Beach House has always seemed like a band best suited for the background. Their self-titled debut and follow-up Devotion are the kind of albums you play at a mature dinner party or while you are getting stoned with your lover, providing lovely accompaniment when the music doesn’t have to be the focus. The band has seemed most comfortable out of the spotlight, usually providing support (as they did for The Walkmen and Grizzly Bear) rather than headlining their own tour and lead singer Victoria Legrand may be more well-known to some for her background harmonizing with Grizzly Bear than for her own band. All this being said, Beach House improved from their first album to their second and a continued progression seemed logical. I just didn’t expect a masterpiece to come so soon.
Teen Dream is a record that demands to be turned up within its first 30 seconds. During this time, a simple finger pick of electric guitar is joined by drum machine snares and multiple Legrand vocal moans. “Zebra” grows and grows within the space it is given, and though we are not talking about the epic scale of, say, The Arcade Fire, they are not too far off either. Legrand and Alex Scally create a sound that is much bigger than the two-piece that they are, helped by the fact that Legrand can carry a song on her own with her powerful voice. But they also know when to sit her back in the mix, such as in the second stunner on the album, “Silver Soul”. This track finds the organ, drums, guitar and vocals all existing in an equal space, rising and falling at different moments so each has its own time to shine.
While a couple tracks may be familiar to listeners familiar with Beach House (“Used to Be” was released as a single a couple years back, “Norway” had been available for a few months), Teen Dream is composed of ten tracks that all seem like songs you have always known, even after the first listen. However, none of the songs seem overly-simple or derivative. This is a testament to a timeless quality Legrand has perfected as a songwriter. “Walk in the Park” could be a classic soul song, if not for the haunting organ that would be at home in the opening credits of a David Lynch film. “Better Times” also walks this line, but throws its curve ball when the melody changes from slow-paced and hypnotic to a breathless chant half-way through. Beach House is not happy in their comfort zone any longer. They seem willing to stretch what they are capable of and nearly every song offers a surprise at some point.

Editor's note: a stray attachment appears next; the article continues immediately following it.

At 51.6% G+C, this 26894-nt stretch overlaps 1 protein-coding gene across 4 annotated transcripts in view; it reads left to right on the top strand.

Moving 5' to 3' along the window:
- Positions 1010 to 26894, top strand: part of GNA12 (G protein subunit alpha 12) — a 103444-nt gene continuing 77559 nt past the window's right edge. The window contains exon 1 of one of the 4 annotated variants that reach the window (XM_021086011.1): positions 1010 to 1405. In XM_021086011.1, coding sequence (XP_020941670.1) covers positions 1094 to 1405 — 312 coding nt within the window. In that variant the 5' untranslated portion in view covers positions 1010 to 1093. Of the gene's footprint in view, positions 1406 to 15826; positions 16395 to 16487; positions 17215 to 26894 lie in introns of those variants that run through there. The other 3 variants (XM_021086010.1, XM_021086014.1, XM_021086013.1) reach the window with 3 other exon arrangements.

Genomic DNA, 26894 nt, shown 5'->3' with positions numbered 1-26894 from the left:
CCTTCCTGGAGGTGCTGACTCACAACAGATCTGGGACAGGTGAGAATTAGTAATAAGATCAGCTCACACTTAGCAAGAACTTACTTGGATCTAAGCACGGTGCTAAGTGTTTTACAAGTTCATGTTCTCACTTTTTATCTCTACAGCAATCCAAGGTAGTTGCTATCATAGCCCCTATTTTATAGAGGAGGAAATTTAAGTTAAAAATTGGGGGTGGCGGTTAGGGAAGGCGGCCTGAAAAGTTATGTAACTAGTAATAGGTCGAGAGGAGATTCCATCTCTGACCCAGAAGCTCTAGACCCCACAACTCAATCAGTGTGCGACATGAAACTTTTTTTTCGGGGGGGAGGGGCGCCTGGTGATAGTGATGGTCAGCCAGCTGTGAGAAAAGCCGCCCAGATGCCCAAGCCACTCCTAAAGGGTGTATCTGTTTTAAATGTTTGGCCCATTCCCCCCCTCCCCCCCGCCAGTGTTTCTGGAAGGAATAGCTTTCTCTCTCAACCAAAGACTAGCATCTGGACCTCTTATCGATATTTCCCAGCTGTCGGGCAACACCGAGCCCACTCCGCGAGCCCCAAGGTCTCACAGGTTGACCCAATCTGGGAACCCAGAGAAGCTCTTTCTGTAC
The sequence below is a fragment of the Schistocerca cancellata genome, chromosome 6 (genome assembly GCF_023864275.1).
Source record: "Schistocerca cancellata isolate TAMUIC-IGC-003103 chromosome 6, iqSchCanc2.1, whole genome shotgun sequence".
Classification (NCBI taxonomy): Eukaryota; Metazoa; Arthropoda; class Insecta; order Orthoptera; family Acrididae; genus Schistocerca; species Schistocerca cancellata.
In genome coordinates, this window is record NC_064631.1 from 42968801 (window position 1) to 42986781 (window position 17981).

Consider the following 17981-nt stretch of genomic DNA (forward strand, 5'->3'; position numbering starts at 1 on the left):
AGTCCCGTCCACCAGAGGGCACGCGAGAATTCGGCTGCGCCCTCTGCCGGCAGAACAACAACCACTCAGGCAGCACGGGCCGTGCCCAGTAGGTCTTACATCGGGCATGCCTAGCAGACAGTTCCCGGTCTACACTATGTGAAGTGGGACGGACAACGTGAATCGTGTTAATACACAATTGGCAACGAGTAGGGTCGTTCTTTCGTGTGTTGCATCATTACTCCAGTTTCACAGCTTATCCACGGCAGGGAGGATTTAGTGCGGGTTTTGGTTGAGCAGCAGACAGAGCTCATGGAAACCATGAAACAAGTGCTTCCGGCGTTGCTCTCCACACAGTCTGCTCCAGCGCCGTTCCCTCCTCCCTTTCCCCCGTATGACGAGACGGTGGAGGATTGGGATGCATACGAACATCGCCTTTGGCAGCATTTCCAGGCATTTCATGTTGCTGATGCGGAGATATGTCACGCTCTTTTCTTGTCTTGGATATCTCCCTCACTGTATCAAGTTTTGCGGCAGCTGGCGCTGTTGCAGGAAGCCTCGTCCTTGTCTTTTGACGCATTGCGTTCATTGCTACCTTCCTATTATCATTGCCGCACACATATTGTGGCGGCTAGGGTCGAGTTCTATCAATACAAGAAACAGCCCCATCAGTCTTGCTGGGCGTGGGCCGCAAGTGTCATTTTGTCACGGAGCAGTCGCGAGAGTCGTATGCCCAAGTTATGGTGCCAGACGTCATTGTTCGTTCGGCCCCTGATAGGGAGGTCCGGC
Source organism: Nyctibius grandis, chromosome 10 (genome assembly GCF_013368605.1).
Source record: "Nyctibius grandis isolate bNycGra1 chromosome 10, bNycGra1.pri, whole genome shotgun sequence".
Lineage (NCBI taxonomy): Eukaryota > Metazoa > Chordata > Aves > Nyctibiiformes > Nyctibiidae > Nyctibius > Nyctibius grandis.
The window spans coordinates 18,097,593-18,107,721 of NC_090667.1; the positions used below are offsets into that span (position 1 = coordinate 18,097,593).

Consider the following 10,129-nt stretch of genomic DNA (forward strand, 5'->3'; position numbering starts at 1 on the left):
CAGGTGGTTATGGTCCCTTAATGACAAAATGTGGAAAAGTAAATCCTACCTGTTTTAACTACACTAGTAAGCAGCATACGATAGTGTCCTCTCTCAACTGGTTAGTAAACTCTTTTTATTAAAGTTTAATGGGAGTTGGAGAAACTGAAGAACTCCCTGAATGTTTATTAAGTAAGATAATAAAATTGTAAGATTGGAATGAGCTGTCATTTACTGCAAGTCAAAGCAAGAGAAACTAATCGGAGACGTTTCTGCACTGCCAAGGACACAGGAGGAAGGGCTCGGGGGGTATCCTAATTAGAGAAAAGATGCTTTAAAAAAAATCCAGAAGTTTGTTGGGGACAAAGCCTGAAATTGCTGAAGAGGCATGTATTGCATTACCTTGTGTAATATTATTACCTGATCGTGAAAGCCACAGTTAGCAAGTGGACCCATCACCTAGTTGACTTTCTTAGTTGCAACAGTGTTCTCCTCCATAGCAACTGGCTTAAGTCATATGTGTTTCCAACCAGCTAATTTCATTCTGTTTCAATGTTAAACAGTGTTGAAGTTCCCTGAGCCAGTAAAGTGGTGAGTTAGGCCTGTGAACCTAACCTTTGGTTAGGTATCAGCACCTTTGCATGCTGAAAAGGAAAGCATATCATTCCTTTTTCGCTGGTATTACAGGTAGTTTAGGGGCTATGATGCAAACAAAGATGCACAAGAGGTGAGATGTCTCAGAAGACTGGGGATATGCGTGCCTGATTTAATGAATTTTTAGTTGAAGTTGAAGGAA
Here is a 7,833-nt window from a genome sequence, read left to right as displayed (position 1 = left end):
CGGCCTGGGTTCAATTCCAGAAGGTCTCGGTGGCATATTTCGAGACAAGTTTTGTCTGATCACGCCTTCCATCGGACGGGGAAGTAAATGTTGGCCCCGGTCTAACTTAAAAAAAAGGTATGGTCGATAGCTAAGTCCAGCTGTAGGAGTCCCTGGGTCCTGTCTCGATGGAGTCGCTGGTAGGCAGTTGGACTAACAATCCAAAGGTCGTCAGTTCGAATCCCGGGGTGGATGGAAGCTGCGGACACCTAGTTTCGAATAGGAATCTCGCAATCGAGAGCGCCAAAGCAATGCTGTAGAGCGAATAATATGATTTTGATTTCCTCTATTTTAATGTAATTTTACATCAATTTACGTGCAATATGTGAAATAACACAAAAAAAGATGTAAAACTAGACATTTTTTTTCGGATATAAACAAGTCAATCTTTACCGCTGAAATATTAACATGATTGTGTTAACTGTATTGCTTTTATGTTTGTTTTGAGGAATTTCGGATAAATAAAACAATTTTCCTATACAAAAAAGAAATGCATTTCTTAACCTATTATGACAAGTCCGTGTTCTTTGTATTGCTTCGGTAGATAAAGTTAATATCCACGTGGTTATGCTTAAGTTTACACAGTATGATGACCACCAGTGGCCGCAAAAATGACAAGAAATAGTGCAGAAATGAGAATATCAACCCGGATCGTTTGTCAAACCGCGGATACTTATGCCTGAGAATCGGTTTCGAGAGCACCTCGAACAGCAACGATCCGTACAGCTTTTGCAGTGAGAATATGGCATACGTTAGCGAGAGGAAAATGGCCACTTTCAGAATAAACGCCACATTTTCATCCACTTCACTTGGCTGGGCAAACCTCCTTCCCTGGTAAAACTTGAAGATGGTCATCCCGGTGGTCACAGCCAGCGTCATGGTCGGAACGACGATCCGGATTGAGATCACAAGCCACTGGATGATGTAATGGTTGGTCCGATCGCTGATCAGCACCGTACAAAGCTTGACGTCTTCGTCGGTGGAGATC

And, while a lot will be written about Legrand’s voice and Scally’s guitar, the use of percussion on Teen Dream may be what holds the entire project together. I can’t remember ever hearing a Beach House song and thinking about the drums. When playing live, all percussion is provided by a drum machine and I only assume the vast majority of the drums on Teen Dream come from the same source. They are the driving force behind the grand finale of “10 Mile Stereo” and the gradual build of “Zebra”. “Norway” is built around synthesized snares and more-organic sounding toms while “Walk in the Park”, “Used To Be” and “Lover of Mine” not only open with the sound of the drum machine but use speed increases of the percussion to move the songs past the down-tempo slow jams Beach House usually seem stuck on.
The only troublesome thing about this record is that with ten tracks this strong, where do Beach House have to go from here? It is hard to imagine them topping Teen Dream, but then again, it was hard to imagine them making this album in the first place. And, Legrand does have room to grow as a lyricist. When remembering the record, few turns-of-phrase stick out. Part of that is the fact that her voice is often down in the mix, but when the lyrics are apparent, her most endearing quality is that the listener believes everything she sings. On closer “Take Care”, she promises to “take care of you, if you ask me to.” This statement is sung with the warmth of a blanket and provides a comforting conclusion to Teen Dream. Beach House is clearly ready to step out from the shadows and play timeless music intended for dreamers and romantics. Play this at a dinner party and you will likely kill any chance of conversation. Which could be cool, too.